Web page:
In this study, we attempted to determine whether there are differences between CRF and non-CRF patients in the bacteriologic patterns of community-acquired APN or in the antibiotic sensitivity patterns of uropathogens. This study showed that CRF does not seem to influence the isolation rates of different uropathogens or their susceptibility patterns to antimicrobials in patients with community-acquired APN that presented as a positive urine culture.
In general, CRF patients are known to be vulnerable to infection due to weakened immunity . But little information is available regarding the role of CRF as a risk factor for the development of antimicrobial resistance in uropathogens. It has been reported that DM per se does not seem to influence the isolation rates of different uropathogens or their susceptibility patterns to antimicrobials . In this study, the antimicrobial susceptibilities of microorganisms isolated in cases of community-acquired APN in non-DM and DM groups did not differ. However, the role of CRF in the etiology and antimicrobial resistance of uropathogens in patients with community-acquired APN has not been clarified.
It is known that E. coli is isolated in approximately 90% of APN cases . Other studies have found that urinary Klebsiella is more frequent in diabetic patients compared to the detection rate in non-diabetic patients [16, 17]. In this study, the most common cause of APN was E. coli (58.3%, 293 cases), followed by K. pneumoniae (12.7%, 64 cases). Due to the inclusion of diabetic patients, K. pneumoniae was more common than in previous reports on APN. Among the microorganisms associated with APN, E. coli was found in 54.8% and 65.7% of cases in the non-CRF group and CRF group, respectively (p = NS), and K. pneumonia was present in 12.2% and 13.9% of cases, respectively (p = NS). There were no differences between the groups regarding the rates of other APN microorganisms.
In a previous analysis of the antibiotic sensitivity of E. coli in APN, the sensitivities to the first- and third-generation cephalosporins, aminoglycoside and ciprofloxacin were greater than 90%; 47% to ampicillin; and 60% to TMP-SMX . In our current study, the rate of E. coli sensitivity was 96.9% to imipenem, 99.2% to amikacin, 90.8% to tobramycin, greater than 80% to third- and fourth-generation cephalosporin antibiotics, 71.7% to ciprofloxacin, and 61.4% to TMP-SMX. However, the sensitivity rates to gentamycin and ampicillin were low (42.9% and 39.4%, respectively). Little data is available on the role of CRF as a risk factor for the development of antimicrobial resistance in uropathogens. Antimicrobial sensitivities to ampicillin in the non-CRF group and CRF group were 37.8% and 20.0%, respectively (p = 0.024), and those to gentamycin in the non-CRF group and CRF group were 71.9% and 51.9%, respectively (p = 0.016). The antimicrobial sensitivities to other antibiotics did not differ between the two groups. In North America, a cut-off point of 20% has been suggested as the level of resistance at which an agent should no longer be used . The observed high rates of E. coli resistance to ampicillin, cephalothin, and gentamycin precludes, at least in our area, the choice of these or similar drugs in the empirical initial treatment of community-acquired APN in CRF and non-CRF patients.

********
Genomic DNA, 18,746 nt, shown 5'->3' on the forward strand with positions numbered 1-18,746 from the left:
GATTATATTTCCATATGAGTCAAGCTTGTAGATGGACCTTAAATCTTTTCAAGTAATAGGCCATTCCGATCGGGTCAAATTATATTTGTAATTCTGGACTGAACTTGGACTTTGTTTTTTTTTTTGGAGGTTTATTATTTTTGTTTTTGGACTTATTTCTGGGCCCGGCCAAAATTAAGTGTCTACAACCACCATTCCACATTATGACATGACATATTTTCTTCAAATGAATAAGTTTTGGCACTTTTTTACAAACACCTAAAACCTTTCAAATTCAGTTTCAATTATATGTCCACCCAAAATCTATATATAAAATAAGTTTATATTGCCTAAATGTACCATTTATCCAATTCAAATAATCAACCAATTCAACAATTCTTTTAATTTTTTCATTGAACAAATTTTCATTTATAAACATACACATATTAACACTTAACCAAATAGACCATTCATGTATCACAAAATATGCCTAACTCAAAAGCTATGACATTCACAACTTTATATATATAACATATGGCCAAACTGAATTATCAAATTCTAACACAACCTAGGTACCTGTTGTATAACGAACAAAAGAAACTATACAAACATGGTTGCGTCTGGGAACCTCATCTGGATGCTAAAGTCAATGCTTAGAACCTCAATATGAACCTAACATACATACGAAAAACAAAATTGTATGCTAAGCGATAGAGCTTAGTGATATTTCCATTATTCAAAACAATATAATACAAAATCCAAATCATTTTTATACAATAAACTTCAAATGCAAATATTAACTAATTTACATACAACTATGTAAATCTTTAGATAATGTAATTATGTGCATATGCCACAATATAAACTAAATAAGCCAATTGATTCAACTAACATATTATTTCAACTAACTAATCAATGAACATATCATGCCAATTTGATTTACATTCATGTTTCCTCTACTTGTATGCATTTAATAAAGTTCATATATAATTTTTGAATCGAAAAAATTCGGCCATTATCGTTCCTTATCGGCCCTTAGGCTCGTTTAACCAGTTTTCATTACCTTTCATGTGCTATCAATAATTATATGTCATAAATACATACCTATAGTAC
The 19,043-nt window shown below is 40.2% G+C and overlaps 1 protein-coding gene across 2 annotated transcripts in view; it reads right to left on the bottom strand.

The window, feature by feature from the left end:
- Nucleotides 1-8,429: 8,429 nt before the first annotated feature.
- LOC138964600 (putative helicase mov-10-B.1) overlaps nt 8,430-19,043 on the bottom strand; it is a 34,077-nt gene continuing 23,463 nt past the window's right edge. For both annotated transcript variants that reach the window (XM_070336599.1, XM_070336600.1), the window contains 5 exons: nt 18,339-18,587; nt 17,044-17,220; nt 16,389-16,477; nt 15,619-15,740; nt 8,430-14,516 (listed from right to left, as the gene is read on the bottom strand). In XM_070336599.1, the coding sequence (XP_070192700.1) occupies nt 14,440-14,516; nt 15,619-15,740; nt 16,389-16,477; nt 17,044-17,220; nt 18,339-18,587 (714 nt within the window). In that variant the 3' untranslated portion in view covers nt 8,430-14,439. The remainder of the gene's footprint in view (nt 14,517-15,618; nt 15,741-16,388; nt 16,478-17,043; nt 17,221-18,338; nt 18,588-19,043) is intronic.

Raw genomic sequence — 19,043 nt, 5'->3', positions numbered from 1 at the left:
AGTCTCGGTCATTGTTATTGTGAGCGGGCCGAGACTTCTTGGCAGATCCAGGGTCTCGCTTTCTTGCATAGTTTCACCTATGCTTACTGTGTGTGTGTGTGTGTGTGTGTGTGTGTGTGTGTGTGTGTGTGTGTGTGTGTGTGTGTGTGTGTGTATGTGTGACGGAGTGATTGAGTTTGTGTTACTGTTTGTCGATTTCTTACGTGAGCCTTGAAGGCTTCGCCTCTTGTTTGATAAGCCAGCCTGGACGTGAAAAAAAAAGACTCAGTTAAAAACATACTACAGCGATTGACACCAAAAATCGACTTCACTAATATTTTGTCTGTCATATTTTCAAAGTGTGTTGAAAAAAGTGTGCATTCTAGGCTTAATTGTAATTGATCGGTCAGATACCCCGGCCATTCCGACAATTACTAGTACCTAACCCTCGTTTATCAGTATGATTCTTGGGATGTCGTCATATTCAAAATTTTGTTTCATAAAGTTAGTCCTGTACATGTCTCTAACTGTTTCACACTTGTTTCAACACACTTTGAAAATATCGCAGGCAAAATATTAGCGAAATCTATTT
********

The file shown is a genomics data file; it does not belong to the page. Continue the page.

In a recent case-control study, recent hospitalization and fluoroquinolone use in the previous six months were independent risk factors for fluoroquinolone resistance in community-onset febrile E. coli UTI . In our study, we excluded cases of previous administration of antibiotics and hospital-acquired APN.
Recent cohort studies have suggested that CRF is also a risk factor for non-cardiovascular morbidity  and mortality, including those caused by infection [22, 23]. Few studies have investigated the associations between CRF and specific infectious conditions. In this study, the value of HS-CRP was 7.0 (± 7.8) mg/dL in the non-CRF group and 11.0 (± 9.4) mg/dL in the CRF group (p = 0.002). The values of WBC (p = 0.001) and ESR (p = 0.03) were higher in the CRF group than they were in the non-CRF group. Based on these results, we propose that patients with CRF had higher values of inflammatory markers when they had APN and that more attention is needed in this area because community-acquired APN in CRF patients can be a serious illness.
The limitations of our study include performance on non-CRF and CRF patients admitted to a single hospital, although the study included a large number of patients. Second, the CRF group was older in age than was the non-CRF group. Finally, the results for blood culture were not included in this study.
Based on our results, ampicillin, cephalothin, and gentamycin should not be considered as an initial therapeutic regimen in either CRF or non-CRF patients with community-acquired APN. In our series of patients with community-acquired APN presenting with a positive urine culture test, CRF per se does not seem to influence the isolation rates of different uropathogens or their susceptibility patterns to antimicrobials. A detailed prospective study is required to address the influences of CRF on the spectrum and antimicrobial susceptibility of the uropathogens involved in community-acquired APN.